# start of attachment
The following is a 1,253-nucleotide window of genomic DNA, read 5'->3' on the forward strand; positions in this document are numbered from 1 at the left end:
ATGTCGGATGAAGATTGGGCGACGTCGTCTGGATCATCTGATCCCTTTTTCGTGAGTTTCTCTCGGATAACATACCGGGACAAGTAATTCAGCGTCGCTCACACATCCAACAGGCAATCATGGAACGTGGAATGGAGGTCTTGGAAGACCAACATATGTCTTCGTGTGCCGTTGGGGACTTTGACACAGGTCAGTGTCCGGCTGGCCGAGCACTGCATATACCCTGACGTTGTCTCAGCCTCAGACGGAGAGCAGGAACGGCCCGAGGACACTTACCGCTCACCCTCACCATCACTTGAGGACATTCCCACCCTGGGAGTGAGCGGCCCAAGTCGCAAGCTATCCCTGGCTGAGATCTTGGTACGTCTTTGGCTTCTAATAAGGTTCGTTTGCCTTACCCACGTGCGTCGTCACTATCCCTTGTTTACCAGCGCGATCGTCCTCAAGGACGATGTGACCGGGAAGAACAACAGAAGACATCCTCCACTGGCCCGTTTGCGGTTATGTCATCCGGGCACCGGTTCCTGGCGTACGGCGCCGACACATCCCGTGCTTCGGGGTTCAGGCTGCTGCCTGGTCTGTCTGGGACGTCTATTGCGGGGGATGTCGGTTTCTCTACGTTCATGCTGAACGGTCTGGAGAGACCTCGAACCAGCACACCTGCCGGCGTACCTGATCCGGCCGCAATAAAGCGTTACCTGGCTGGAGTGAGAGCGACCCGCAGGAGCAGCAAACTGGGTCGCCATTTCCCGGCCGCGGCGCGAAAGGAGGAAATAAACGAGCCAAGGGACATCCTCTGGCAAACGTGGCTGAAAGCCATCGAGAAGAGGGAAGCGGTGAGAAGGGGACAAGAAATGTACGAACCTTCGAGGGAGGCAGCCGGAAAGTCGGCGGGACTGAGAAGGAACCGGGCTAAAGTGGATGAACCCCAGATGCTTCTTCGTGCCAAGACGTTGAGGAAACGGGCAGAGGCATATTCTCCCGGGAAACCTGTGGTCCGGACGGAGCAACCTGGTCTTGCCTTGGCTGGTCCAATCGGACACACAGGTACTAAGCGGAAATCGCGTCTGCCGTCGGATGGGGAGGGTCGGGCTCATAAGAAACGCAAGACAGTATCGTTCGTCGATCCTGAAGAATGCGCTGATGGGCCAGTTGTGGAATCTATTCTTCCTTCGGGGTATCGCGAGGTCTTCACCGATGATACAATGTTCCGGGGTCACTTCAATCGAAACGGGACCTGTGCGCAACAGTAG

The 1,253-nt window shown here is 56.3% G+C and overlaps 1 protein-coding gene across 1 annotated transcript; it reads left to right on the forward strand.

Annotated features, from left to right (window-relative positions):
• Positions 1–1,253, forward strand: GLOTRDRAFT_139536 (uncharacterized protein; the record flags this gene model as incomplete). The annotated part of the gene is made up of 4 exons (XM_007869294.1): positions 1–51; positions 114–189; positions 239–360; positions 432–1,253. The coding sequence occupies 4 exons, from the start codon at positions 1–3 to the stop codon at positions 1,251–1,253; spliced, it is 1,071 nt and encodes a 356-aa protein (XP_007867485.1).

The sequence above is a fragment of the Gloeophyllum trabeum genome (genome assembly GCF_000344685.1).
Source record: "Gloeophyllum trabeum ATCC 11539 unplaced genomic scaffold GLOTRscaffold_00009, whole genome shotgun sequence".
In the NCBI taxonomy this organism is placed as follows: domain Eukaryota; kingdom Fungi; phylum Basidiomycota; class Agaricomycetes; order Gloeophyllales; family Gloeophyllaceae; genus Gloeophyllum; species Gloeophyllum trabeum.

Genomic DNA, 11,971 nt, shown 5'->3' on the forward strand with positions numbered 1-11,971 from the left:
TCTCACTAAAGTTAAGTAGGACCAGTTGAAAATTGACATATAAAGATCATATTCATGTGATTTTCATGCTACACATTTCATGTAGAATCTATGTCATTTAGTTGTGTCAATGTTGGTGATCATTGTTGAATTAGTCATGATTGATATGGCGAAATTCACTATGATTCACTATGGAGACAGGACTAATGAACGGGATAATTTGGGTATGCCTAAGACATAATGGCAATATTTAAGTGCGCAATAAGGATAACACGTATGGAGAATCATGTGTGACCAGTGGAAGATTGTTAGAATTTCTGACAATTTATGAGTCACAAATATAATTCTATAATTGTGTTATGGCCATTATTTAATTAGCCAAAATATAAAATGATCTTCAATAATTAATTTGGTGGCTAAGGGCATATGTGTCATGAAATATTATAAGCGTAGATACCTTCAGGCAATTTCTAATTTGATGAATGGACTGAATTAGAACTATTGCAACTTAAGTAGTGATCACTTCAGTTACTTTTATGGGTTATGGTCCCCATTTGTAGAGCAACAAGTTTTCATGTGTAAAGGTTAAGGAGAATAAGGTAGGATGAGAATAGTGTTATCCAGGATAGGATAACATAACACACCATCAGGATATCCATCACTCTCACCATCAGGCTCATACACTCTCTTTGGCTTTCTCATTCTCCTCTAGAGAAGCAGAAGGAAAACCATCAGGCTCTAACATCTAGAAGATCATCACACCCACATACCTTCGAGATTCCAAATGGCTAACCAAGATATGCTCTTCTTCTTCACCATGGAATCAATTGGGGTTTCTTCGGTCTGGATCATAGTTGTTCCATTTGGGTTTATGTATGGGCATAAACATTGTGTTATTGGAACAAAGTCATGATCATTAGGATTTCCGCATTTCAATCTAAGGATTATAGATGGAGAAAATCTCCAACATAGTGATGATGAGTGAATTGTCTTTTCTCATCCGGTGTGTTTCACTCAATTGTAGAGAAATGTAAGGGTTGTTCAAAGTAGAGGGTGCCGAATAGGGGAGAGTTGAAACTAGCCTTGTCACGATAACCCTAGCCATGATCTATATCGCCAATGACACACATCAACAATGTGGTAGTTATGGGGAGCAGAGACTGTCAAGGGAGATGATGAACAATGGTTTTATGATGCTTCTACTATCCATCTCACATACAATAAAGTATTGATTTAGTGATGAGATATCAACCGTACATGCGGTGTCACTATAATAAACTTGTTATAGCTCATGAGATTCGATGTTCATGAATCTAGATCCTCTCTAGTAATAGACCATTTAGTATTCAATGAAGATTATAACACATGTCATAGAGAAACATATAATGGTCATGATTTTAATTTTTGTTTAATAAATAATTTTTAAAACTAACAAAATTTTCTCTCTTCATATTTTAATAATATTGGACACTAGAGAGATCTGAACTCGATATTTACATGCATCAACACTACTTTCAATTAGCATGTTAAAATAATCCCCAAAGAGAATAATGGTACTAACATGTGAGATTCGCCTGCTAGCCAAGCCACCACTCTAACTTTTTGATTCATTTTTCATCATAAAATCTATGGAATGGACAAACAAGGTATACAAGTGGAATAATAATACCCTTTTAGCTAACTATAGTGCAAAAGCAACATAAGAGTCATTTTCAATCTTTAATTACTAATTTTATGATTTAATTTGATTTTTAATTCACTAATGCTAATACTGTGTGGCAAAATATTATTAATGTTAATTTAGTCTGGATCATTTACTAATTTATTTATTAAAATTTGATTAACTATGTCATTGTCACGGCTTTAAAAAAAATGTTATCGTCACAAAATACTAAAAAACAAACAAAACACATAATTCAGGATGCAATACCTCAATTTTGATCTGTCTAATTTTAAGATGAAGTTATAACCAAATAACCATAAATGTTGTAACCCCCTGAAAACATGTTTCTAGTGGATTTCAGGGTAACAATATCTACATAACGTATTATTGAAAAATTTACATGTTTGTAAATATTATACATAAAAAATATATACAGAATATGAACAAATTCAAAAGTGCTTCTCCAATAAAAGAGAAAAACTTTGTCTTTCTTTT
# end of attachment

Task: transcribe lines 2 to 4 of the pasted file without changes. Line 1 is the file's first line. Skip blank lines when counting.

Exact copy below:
ATGTCGGATGAAGATTGGGCGACGTCGTCTGGATCATCTGATCCCTTTTTCGTGAGTTTCTCTCGGATAACATACCGGGACAAGTAATTCAGCGTCGCTCACACATCCAACAGGCAATCATGGAACGTGGAATGGAGGTCTTGGAAGACCAACATATGTCTTCGTGTGCCGTTGGGGACTTTGACACAGGTCAGTGTCCGGCTGGCCGAGCACTGCATATACCCTGACGTTGTCTCAGCCTCAGACGGAGAGCAGGAACGGCCCGAGGACACTTACCGCTCACCCTCACCATCACTTGAGGACATTCCCACCCTGGGAGTGAGCGGCCCAAGTCGCAAGCTATCCCTGGCTGAGATCTTGGTACGTCTTTGGCTTCTAATAAGGTTCGTTTGCCTTACCCACGTGCGTCGTCACTATCCCTTGTTTACCAGCGCGATCGTCCTCAAGGACGATGTGACCGGGAAGAACAACAGAAGACATCCTCCACTGGCCCGTTTGCGGTTATGTCATCCGGGCACCGGTTCCTGGCGTACGGCGCCGACACATCCCGTGCTTCGGGGTTCAGGCTGCTGCCTGGTCTGTCTGGGACGTCTATTGCGGGGGATGTCGGTTTCTCTACGTTCATGCTGAACGGTCTGGAGAGACCTCGAACCAGCACACCTGCCGGCGTACCTGATCCGGCCGCAATAAAGCGTTACCTGGCTGGAGTGAGAGCGACCCGCAGGAGCAGCAAACTGGGTCGCCATTTCCCGGCCGCGGCGCGAAAGGAGGAAATAAACGAGCCAAGGGACATCCTCTGGCAAACGTGGCTGAAAGCCATCGAGAAGAGGGAAGCGGTGAGAAGGGGACAAGAAATGTACGAACCTTCGAGGGAGGCAGCCGGAAAGTCGGCGGGACTGAGAAGGAACCGGGCTAAAGTGGATGAACCCCAGATGCTTCTTCGTGCCAAGACGTTGAGGAAACGGGCAGAGGCATATTCTCCCGGGAAACCTGTGGTCCGGACGGAGCAACCTGGTCTTGCCTTGGCTGGTCCAATCGGACACACAGGTACTAAGCGGAAATCGCGTCTGCCGTCGGATGGGGAGGGTCGGGCTCATAAGAAACGCAAGACAGTATCGTTCGTCGATCCTGAAGAATGCGCTGATGGGCCAGTTGTGGAATCTATTCTTCCTTCGGGGTATCGCGAGGTCTTCACCGATGATACAATGTTCCGGGGTCACTTCAATCGAAACGGGACCTGTGCGCAACAGTAG

The 1,253-nt window shown here is 56.3% G+C and overlaps 1 protein-coding gene across 1 annotated transcript; it reads left to right on the forward strand.

Annotated features, from left to right (window-relative positions):